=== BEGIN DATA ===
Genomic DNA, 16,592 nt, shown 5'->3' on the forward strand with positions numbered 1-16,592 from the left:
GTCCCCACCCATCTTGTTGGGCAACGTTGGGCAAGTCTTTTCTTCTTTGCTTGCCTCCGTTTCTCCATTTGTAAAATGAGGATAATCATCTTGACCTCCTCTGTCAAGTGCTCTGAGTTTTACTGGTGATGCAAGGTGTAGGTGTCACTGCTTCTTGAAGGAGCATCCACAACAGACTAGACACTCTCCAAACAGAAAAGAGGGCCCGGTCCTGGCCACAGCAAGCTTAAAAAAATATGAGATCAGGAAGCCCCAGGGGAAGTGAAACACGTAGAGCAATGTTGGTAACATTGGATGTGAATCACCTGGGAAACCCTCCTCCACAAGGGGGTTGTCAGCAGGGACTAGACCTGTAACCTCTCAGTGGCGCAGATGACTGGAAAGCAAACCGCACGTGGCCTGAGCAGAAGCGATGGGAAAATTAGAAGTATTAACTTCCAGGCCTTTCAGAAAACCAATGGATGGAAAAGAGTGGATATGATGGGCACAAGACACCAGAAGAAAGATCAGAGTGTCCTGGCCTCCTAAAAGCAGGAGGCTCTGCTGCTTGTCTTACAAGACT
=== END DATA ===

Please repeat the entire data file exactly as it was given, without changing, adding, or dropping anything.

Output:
Genomic DNA, 16,592 nt, shown 5'->3' on the forward strand with positions numbered 1-16,592 from the left:
GTCCCCACCCATCTTGTTGGGCAACGTTGGGCAAGTCTTTTCTTCTTTGCTTGCCTCCGTTTCTCCATTTGTAAAATGAGGATAATCATCTTGACCTCCTCTGTCAAGTGCTCTGAGTTTTACTGGTGATGCAAGGTGTAGGTGTCACTGCTTCTTGAAGGAGCATCCACAACAGACTAGACACTCTCCAAACAGAAAAGAGGGCCCGGTCCTGGCCACAGCAAGCTTAAAAAAATATGAGATCAGGAAGCCCCAGGGGAAGTGAAACACGTAGAGCAATGTTGGTAACATTGGATGTGAATCACCTGGGAAACCCTCCTCCACAAGGGGGTTGTCAGCAGGGACTAGACCTGTAACCTCTCAGTGGCGCAGATGACTGGAAAGCAAACCGCACGTGGCCTGAGCAGAAGCGATGGGAAAATTAGAAGTATTAACTTCCAGGCCTTTCAGAAAACCAATGGATGGAAAAGAGTGGATATGATGGGCACAAGACACCAGAAGAAAGATCAGAGTGTCCTGGCCTCCTAAAAGCAGGAGGCTCTGCTGCTTGTCTTACAAGACT